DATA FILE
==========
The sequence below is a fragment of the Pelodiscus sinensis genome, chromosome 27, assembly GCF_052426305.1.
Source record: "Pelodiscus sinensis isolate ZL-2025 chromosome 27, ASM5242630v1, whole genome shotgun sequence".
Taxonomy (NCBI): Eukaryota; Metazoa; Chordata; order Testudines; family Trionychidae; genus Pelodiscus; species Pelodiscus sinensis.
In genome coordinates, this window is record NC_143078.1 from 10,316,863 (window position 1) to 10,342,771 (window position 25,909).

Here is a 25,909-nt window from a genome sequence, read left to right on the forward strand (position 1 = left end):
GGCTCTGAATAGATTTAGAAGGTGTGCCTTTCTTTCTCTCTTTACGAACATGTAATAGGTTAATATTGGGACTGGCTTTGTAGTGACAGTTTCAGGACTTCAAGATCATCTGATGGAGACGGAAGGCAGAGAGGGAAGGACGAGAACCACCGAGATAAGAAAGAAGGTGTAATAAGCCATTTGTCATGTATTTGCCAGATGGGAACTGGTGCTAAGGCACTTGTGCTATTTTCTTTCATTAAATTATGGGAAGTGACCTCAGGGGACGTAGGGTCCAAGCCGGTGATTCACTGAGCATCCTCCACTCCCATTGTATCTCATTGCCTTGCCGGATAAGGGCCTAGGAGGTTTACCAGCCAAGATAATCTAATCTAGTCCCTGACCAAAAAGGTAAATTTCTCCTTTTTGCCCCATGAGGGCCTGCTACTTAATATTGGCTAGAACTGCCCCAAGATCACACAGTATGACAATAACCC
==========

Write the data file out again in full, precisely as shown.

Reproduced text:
The sequence below is a fragment of the Pelodiscus sinensis genome, chromosome 27, assembly GCF_052426305.1.
Source record: "Pelodiscus sinensis isolate ZL-2025 chromosome 27, ASM5242630v1, whole genome shotgun sequence".
Taxonomy (NCBI): Eukaryota; Metazoa; Chordata; order Testudines; family Trionychidae; genus Pelodiscus; species Pelodiscus sinensis.
In genome coordinates, this window is record NC_143078.1 from 10,316,863 (window position 1) to 10,342,771 (window position 25,909).

Here is a 25,909-nt window from a genome sequence, read left to right on the forward strand (position 1 = left end):
GGCTCTGAATAGATTTAGAAGGTGTGCCTTTCTTTCTCTCTTTACGAACATGTAATAGGTTAATATTGGGACTGGCTTTGTAGTGACAGTTTCAGGACTTCAAGATCATCTGATGGAGACGGAAGGCAGAGAGGGAAGGACGAGAACCACCGAGATAAGAAAGAAGGTGTAATAAGCCATTTGTCATGTATTTGCCAGATGGGAACTGGTGCTAAGGCACTTGTGCTATTTTCTTTCATTAAATTATGGGAAGTGACCTCAGGGGACGTAGGGTCCAAGCCGGTGATTCACTGAGCATCCTCCACTCCCATTGTATCTCATTGCCTTGCCGGATAAGGGCCTAGGAGGTTTACCAGCCAAGATAATCTAATCTAGTCCCTGACCAAAAAGGTAAATTTCTCCTTTTTGCCCCATGAGGGCCTGCTACTTAATATTGGCTAGAACTGCCCCAAGATCACACAGTATGACAATAACCC